now a German Bank Cashier
Worked Directors for Pension.
BERLIN. March 3L While the direct
ors of the Mayence People's Bank were In
session a few days ago, tbe cashier, Herr
mann, who had been with the bank 27
years, told them he had taken 170.000 of
the bank's -funds. The amazed directors,
when they were really convinced tbat this
was true, and that the old employe had
not suddenly gone mad. asked him why he
naa rooDea tne bank; be replied:
"This Is my revenge for not having
been elected a director in 1S0O. as I was
promised. I had been preparing this
stroKe lor three years."
The cashier added that he was willing
iu u io uie pemienuary xor lire, aa he
had "got even by Inflicting Ufepangs on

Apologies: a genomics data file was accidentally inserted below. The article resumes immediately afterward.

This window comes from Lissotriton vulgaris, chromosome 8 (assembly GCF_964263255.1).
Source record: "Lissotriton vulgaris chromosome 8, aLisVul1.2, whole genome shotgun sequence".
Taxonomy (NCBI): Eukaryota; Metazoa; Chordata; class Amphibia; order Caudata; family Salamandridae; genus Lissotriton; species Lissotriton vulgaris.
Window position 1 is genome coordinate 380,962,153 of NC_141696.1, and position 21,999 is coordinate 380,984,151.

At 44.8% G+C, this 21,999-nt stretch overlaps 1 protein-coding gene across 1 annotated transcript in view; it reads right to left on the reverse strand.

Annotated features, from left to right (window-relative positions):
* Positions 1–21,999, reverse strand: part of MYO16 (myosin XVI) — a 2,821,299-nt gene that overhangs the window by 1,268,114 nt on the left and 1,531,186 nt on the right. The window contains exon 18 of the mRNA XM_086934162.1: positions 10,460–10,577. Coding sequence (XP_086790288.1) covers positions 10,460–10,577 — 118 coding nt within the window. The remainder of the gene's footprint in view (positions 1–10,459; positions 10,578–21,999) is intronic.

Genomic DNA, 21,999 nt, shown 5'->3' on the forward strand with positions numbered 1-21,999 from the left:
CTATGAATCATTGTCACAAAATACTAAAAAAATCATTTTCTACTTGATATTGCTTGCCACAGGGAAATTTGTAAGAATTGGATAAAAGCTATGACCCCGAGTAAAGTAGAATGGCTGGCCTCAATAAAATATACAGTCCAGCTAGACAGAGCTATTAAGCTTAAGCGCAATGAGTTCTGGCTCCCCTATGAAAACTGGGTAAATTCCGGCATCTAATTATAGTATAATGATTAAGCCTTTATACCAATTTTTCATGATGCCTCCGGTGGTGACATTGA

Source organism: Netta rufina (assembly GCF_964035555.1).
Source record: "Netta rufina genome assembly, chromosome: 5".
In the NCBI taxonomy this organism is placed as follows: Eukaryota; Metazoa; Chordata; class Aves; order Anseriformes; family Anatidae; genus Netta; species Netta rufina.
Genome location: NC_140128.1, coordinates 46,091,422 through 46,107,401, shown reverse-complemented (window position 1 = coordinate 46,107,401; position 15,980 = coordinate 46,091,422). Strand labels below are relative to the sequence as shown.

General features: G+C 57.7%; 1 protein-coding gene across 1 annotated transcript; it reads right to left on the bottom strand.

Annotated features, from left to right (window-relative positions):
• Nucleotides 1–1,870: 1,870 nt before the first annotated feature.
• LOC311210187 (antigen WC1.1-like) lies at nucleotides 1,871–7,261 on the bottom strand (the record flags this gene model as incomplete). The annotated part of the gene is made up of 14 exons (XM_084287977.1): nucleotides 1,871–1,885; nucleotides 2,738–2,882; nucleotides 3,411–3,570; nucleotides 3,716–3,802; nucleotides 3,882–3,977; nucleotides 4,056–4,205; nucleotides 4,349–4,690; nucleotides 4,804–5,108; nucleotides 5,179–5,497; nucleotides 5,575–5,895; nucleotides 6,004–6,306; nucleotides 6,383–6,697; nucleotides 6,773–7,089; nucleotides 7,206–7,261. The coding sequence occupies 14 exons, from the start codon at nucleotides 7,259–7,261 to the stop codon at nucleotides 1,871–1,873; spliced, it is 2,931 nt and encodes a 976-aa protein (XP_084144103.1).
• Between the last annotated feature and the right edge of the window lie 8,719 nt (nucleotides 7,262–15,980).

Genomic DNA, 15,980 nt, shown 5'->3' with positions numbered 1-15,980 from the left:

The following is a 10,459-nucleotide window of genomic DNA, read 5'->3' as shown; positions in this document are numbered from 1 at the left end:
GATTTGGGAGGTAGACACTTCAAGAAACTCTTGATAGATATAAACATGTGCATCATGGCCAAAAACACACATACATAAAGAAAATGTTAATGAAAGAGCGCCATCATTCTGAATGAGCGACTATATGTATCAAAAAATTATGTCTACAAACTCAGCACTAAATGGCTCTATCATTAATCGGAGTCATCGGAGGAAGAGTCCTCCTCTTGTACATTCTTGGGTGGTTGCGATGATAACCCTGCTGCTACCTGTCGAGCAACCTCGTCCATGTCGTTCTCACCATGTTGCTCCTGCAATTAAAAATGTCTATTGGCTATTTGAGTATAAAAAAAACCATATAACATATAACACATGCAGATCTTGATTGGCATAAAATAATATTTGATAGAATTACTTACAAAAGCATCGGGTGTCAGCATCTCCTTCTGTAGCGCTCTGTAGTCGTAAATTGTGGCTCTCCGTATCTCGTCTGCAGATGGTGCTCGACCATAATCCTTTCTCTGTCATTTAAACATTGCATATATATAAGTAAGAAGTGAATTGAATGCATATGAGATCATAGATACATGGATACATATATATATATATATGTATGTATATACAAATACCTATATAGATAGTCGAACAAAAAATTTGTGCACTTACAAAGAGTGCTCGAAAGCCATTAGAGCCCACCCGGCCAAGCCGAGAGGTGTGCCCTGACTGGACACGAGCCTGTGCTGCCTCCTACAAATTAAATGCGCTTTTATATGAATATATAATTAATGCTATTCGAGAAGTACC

Pears' soup is nothing'
Pure soap is as gentle as
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the directors and stockholders" by taking
The bank officers, dropping the high-
tone which they had at first assumed to
ward Herrmann, begged htm to restore
the money and retain their esteem. Herr
mann slowly yielded so far as to say that.
If they would give tSSO down, and a life
pension of $300 a year, he would return
the stolen money. It was daylight when
the directors- promised to give- the cashier
IS250 and a pension.
Herrman then went to the outer office.
brought in $70,000. counted out JS3.7K) and
put ?20 In his pocket. The directors said
this was not fair; tbat he must return all
the money, and then ho would receive
tbe $50 promised to him. He, however,
refused, and the bank has now brought
legal proceedings to recover the TSS0.
Relation Growing; Strained.
PARIS, March ZL The Journal des Do-
bats baa a two-column leader on recent
Incidents which the paper claims show
the growing of German-American es